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Areas visible from point on terrain elevation grid

`[vis,R] = viewshed(Z,R,lat1,lon1)`

viewshed(Z,R,lat1,lon1,observerAltitude)

viewshed(Z,R,lat1,lon1,observerAltitude,targetAltitude)

viewshed(Z,R,lat1,lon1,observerAltitude,targetAltitude,
...

observerAltitudeOption)

viewshed(Z,R,lat1,lon1,observerAltitude,targetAltitude,
...

observerAltidueOption,targetAltitudeOption)

viewshed(Z,R,lat1,lon1,observerAltitude,targetAltitude,
...

observerAltitudeOption,targetAltitudeOption,actualRadius)

viewshed(Z,R,lat1,lon1,observerAltitude,targetAltitude,
...

observerAltitudeOption,targetAltitudeOption,
...

actualRadius,effectiveRadius)

`[vis,R] = viewshed(Z,R,lat1,lon1)`

computes
areas visible from a point on a digital elevation grid. `Z`

is
a regular data grid containing elevations in units of meters. The
observer location is provided as scalar latitude and longitude in
units of degrees. The visibility grid `vis`

contains `1`

s
at the surface locations visible from the observer location, and `0`

s
where the line of sight is obscured by terrain. `R`

can
be a geographic raster reference object, a referencing vector, or
a referencing matrix.

If `R`

is a geographic raster reference object,
its `RasterSize`

property must be consistent with `size(Z)`

.

If `R`

is a referencing vector, it must be
a 1-by-3 with elements:

[cells/degree northern_latitude_limit western_longitude_limit]

If `R`

is a referencing matrix, it must be
3-by-2 and transform raster row and column indices to or from geographic
coordinates according to:

[lon lat] = [row col 1] * R

If `R`

is a referencing matrix, it must define
a (non-rotational, non-skewed) relationship in which each column of
the data grid falls along a meridian and each row falls along a parallel.
Nearest-neighbor interpolation is used by default. NaN is returned
for points outside the grid limits or for which `lat`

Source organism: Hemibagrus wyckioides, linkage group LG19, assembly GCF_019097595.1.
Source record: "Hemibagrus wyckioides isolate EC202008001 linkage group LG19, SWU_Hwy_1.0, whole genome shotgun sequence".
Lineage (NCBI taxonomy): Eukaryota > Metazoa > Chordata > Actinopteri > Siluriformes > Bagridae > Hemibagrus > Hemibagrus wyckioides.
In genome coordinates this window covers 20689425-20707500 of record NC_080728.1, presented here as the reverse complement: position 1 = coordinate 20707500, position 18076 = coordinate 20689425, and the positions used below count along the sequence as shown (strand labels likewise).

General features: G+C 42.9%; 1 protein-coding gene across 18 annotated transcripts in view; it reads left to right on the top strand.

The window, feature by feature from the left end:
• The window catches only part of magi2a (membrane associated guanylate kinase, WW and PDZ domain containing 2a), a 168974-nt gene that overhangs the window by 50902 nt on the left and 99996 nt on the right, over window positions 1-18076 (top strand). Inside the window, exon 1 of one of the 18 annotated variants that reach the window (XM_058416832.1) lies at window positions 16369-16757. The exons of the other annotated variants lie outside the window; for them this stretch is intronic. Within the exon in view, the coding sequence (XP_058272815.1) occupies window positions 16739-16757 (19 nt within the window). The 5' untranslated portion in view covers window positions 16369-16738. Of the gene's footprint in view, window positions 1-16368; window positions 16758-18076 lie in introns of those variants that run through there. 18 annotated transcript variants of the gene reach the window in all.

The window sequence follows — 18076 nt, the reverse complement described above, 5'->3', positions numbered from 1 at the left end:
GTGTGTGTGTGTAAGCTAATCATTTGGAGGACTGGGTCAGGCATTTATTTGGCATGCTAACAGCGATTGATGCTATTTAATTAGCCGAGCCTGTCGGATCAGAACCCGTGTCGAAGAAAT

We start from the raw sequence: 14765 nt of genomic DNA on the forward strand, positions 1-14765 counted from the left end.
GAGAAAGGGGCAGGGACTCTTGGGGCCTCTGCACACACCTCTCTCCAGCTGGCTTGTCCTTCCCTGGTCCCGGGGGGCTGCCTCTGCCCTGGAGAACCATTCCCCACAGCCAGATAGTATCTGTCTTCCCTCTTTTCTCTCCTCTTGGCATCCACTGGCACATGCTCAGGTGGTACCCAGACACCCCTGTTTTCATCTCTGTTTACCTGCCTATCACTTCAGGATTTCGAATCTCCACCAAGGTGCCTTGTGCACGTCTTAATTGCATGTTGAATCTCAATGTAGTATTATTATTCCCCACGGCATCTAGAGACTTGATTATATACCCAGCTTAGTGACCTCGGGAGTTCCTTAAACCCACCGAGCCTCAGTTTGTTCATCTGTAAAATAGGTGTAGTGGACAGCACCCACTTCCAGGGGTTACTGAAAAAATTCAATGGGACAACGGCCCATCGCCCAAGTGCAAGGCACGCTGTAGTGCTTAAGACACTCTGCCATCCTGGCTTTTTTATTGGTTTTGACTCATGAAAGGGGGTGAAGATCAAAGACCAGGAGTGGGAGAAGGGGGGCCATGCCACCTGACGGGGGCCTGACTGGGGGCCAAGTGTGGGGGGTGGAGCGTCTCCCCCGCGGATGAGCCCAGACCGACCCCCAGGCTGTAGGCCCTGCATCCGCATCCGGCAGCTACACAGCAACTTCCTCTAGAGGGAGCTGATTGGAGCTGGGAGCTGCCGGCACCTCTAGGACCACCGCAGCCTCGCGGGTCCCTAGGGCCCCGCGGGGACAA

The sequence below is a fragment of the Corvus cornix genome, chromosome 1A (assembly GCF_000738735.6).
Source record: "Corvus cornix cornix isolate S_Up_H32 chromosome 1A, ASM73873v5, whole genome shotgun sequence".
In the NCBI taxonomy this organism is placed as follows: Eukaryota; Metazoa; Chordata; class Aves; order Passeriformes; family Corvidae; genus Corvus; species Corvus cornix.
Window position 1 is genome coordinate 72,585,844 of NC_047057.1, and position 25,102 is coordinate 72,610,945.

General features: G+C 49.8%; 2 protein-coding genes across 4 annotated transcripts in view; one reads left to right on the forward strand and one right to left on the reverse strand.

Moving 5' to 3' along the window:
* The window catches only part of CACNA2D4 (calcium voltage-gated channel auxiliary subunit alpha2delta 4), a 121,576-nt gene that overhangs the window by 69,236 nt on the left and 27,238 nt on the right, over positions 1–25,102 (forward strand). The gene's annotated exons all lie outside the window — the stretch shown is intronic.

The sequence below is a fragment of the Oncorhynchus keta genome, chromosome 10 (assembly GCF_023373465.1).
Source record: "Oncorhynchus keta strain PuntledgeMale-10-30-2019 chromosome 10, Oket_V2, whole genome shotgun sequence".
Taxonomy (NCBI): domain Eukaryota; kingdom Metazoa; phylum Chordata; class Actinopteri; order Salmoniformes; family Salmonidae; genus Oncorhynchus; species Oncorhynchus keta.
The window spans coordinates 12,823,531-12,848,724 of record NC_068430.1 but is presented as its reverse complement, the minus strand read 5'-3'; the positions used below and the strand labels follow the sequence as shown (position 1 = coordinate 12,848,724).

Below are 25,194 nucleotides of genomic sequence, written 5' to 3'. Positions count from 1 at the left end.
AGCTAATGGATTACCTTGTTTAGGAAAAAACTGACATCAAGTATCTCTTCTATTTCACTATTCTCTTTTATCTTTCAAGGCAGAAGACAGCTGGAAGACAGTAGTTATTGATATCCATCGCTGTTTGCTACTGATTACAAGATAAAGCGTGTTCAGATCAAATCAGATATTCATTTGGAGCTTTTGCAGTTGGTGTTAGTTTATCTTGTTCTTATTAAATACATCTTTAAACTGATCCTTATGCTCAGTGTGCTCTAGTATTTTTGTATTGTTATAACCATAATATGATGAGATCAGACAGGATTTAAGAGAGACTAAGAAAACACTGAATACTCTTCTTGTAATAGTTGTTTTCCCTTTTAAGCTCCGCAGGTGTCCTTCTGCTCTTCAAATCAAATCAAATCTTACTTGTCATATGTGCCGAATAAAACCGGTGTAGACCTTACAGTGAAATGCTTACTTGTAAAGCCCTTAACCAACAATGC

or `lon`

contain
NaN. All angles are in units of degrees.

`viewshed(Z,R,lat1,lon1,observerAltitude)`

places
the observer at the specified altitude in meters above the surface.
This is equivalent to putting the observer on a tower. If omitted,
the observer is assumed to be on the surface.

`viewshed(Z,R,lat1,lon1,observerAltitude,targetAltitude)`

checks for visibility of target points a specified distance above the terrain. This is
equivalent to putting the target points on towers that do not obstruct the view. If
omitted, the target points are assumed to be on the surface.

```
viewshed(Z,R,lat1,lon1,observerAltitude,targetAltitude,
...
```

controls
whether the observer is at a relative or absolute altitude. If the

observerAltitudeOption)`observerAltitudeOption`

is `'AGL'`

,
then `observerAltitude`

is in meters above ground
level. If `observerAltitudeOption`

is `'MSL'`

, `observerAltitude`

is
interpreted as altitude above zero, or mean sea level. If omitted, `'AGL'`

is
assumed.

```
viewshed(Z,R,lat1,lon1,observerAltitude,targetAltitude,
...
```

controls
whether the target points are at a relative or absolute altitude.
If the target altitude option is

observerAltidueOption,targetAltitudeOption)`'AGL'`

, the `targetAltitude`

is
in meters above ground level. If `targetAltitudeOption`

is `'MSL'`

, `targetAltitude`

is
interpreted as altitude above zero, or mean sea level. If omitted, `'AGL'`

is
assumed.

```
viewshed(Z,R,lat1,lon1,observerAltitude,targetAltitude,
...
```

does
the visibility calculation on a sphere with the specified radius.
If omitted, the radius of the earth in meters is assumed. The altitudes,
the elevations, and the radius should be in the same units. This calling
form is most useful for computations on bodies other than the Earth.

observerAltitudeOption,targetAltitudeOption,actualRadius)

```
viewshed(Z,R,lat1,lon1,observerAltitude,targetAltitude,
...
```

assumes
a larger radius for propagation of the line of sight. This can account
for the curvature of the signal path due to refraction in the atmosphere.
For example, radio propagation in the atmosphere is commonly treated
as straight line propagation on a sphere with 4/3 the radius of the
Earth. In that case the last two arguments would be

observerAltitudeOption,targetAltitudeOption,
...

actualRadius,effectiveRadius)`R_e`

and `4/3*R_e`

,
where `R_e`

is the radius of the earth. Use `Inf`

for
flat Earth `viewshed`

calculations. The altitudes,
the elevations, and the radii should be in the same units.

The observer should be located within the latitude-longitude
limits of the elevation grid. If the observer is located outside the
grid, there is insufficient information to calculate a viewshed.
In this case `viewshed`

issues a warning and sets
all elements of `vis`

to zero.